Students kept unaware of sexual assault info

by Stacey Oparnica

Several months ago, I had the opportunity to speak with Nora, a former San Diego State student who was raped and beaten by her then-boyfriend while she was a student here. As the subject of my previous column, “Rape victims at SDSU: Come forward,” she recounted startling details about her experience of reporting the incident and working with the Center for Student Rights and Responsibilities and the SDSU Police Department in an effort to get her abuser expelled. In addition to waiting seven months for a copy of her police report to be issued to her, she waited more than a month for the Vice President for Student Affairs Dr. James Kitchen to notify her of the outcome of her case.

Several weeks ago, Associate Vice President for Student Affairs, Campus Life Timothy Quinnan submitted a letter to the editor attempting to discredit my column “SDSU Rape Victims: Come Forward,” as well as dilute the severity of the conflicts I mentioned regarding SDSU’s judiciary proceedings. Quinnan outlined numerous efforts SDSU makes to prevent the occurrence of sexual assault on campus, including sponsoring numerous educational programs, hosting regular workshops and offering dozens of presentations about sexual assault awareness every semester. He contends that thousands of students are being reached every year through these efforts. Well, let’s review the numbers. Peer Health Education conducted 50 presentations this semester, reaching more than 650 students. Just last semester, it was able to reach more than 1,000 students, according to Student Health Services. Quinnan also referred to the Wellness Workshops provided by Student Health Promotion, Counseling and Psychological Services and the SDSU Police Department, which target incoming freshmen and are offered during the first few weeks each fall. They reached almost 1,000 students last semester.

So far, we’re talking about less than 3,000 students, not even 10 percent of the population of our school. He goes on to say that the university is extremely “conscientious” about alerting students of criminal activity through the Police Media Logs, the SDSU Police Facebook page and the new NIXLE text messaging service. But in researching the piece I was told there is no way of knowing how many students have registered for the Police Media Logs or the NIXLE text messaging service, meaning there is virtually no way for the police to determine how many students they are actually reaching through these services. It could be as many as 10,000 students or as few as 12.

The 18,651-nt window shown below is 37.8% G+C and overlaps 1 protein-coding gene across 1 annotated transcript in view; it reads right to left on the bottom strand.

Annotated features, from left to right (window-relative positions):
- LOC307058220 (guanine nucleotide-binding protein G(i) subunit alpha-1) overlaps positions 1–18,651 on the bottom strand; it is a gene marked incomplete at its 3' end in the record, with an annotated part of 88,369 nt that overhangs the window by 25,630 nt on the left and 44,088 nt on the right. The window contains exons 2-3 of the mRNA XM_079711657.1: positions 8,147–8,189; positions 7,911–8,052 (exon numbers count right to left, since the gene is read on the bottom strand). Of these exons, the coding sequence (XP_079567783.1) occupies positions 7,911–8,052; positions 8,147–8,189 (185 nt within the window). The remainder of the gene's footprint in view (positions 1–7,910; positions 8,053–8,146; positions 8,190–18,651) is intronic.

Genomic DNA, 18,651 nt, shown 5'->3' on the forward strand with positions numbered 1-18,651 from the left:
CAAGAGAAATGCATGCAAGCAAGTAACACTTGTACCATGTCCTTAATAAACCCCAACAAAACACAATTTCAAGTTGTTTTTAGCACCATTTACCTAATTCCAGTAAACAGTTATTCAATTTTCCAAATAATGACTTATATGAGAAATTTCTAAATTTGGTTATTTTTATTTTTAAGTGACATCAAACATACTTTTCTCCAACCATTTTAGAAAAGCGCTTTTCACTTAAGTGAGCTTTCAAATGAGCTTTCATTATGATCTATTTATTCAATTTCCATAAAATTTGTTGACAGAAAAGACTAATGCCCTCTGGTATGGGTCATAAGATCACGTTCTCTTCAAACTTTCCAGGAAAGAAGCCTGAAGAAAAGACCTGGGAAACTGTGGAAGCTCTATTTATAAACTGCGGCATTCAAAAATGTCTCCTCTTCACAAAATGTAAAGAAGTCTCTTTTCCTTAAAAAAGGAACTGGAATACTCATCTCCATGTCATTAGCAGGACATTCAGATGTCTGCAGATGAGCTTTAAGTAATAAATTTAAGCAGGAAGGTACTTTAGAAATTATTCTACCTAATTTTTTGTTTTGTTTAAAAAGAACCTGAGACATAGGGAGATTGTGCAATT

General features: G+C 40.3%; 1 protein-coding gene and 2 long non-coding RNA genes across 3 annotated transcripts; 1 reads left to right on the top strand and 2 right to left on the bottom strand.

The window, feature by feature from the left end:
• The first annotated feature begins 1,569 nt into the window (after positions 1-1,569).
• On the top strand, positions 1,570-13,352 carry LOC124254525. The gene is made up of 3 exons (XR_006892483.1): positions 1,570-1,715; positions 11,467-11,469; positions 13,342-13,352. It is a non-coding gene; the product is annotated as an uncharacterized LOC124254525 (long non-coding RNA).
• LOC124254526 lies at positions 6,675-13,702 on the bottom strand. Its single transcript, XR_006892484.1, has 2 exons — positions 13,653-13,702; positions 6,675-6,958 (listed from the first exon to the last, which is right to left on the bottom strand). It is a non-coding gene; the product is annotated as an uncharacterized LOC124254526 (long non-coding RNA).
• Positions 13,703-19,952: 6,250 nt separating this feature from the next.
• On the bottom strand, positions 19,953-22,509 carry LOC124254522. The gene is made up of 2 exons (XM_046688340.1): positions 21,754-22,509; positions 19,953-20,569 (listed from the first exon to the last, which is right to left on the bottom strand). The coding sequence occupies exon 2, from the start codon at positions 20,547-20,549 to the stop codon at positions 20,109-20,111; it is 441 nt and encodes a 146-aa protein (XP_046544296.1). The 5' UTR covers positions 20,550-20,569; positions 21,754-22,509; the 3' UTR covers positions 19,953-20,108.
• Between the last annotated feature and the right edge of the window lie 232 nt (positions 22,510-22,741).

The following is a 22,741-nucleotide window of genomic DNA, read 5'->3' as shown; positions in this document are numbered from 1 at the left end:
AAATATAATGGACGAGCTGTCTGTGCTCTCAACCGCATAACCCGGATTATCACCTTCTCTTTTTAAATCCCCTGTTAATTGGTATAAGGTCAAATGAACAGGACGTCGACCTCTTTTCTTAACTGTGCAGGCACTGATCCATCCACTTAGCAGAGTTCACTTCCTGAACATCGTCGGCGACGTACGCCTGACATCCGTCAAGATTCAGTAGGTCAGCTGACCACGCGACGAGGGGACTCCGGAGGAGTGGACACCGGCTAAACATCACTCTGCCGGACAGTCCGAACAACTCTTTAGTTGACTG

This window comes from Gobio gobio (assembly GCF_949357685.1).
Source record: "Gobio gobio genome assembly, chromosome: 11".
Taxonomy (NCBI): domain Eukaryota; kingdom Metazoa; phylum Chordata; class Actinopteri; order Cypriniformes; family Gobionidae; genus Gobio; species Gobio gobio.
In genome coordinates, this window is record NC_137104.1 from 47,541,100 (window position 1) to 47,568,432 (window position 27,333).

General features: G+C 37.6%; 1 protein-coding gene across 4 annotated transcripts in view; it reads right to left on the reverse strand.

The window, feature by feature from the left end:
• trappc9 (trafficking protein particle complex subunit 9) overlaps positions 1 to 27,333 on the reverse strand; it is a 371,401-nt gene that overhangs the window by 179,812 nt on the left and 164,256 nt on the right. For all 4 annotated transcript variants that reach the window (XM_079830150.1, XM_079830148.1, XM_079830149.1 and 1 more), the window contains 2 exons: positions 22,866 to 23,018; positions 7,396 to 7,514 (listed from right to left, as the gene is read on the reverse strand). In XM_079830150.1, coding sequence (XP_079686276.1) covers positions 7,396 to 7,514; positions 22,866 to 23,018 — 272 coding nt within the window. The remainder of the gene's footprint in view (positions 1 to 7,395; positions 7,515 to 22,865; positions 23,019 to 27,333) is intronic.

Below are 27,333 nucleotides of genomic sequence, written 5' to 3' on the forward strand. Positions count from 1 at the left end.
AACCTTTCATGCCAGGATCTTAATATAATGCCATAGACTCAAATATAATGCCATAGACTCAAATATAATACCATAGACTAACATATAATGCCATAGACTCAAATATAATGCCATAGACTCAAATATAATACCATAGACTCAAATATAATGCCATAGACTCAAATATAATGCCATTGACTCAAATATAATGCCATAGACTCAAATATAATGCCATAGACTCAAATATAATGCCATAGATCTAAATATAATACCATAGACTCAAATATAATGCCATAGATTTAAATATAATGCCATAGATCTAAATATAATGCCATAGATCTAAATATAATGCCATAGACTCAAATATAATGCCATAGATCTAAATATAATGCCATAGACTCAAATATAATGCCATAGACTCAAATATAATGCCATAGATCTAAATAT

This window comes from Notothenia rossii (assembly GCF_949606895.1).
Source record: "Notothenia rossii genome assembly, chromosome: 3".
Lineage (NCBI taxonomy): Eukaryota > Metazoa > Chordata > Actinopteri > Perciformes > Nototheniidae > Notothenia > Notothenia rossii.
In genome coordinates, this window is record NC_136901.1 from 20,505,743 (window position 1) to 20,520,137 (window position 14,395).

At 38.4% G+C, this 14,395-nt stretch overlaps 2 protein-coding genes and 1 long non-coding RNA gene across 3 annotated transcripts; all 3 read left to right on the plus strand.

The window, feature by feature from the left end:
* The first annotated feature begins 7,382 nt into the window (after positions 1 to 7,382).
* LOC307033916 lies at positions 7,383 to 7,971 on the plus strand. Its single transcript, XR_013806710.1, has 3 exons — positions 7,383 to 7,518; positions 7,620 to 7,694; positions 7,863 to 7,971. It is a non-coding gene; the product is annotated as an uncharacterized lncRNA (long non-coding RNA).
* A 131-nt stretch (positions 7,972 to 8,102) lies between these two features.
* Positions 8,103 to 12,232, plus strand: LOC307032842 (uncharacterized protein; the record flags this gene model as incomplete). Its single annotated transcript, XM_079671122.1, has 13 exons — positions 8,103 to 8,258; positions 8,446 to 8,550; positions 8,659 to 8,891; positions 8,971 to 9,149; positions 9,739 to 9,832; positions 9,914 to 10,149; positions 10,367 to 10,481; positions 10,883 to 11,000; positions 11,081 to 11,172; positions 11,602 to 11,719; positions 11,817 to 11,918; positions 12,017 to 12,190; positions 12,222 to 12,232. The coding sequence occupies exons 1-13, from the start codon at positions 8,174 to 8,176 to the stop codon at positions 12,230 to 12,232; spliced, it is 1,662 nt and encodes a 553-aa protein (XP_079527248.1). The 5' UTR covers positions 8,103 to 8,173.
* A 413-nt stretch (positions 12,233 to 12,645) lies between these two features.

Prevention methods aside, according to the Executive Order, both parties are supposed to be notified of a decision within 15 days after the hearing. In Nora’s case, she waited anxiously for roughly one month before she was finally notified of the outcome of her case. She said it was made very clear to her she was not permitted to speak about the final decision to anyone — doing so would jeopardize her abuser’s confidentiality. This is by far the most disturbing part of her story. In the U.S. Department of Education’s Handbook for Campus Safety and Security Reporting, it states, “… a victim cannot be required to sign a nondisclosure agreement or to otherwise agree to a prohibition from discussing the case.” It’s not clear why SDSU thought it was appropriate or ethical to prevent Nora from speaking about her story, but it does make me wonder how many victims are walking around who are too afraid to speak about their attack out of fear of violating his / her abuser’s confidentiality. What it ultimately comes down to is that, while SDSU’s prevention efforts are worth commending, they simply aren’t enough. While I am a student here — and after I have graduated — I want to know that the interests of victims of sexual assault at SDSU are a No. 1 priority. Victims should not be waiting seven months for the SDSUPD to issue them police report copies and they certainly should not have to send a letter to the vice president of student affairs requesting his decision be made in a timely manner.

To me, that is truly an embarrassing display of a lack of punctuality and respect for those who have already endured so much. Quinnan’s letter may seem reassuring, especially his list of SDSU’s methods of preventing sexual assault on campus. However, if every student at SDSU was surveyed, how many would be able to name three services for sexual assault victims offered by SDSU? How many would know what to do and what not to do after an attack? How many are aware of the Rape Aggression Defense Program, the SDSU Police Facebook page, the NIXLE text messaging service or the police logs? You see, what Quinnan seemingly fails to understand is that these services are irrelevant if no one is even aware they exist.

The bottom line? Nora is a real victim with real evidence to support the accusations she made toward the school. I know for a fact there are more like her at SDSU. I just hope, for the sake of the victims, that SDSU doesn’t handle every case like it handled Nora’s.

— Stacey Oparnica is a journalism sophomore.

— The views expressed in this column do not necessarily reflect the opinion of The Daily Aztec.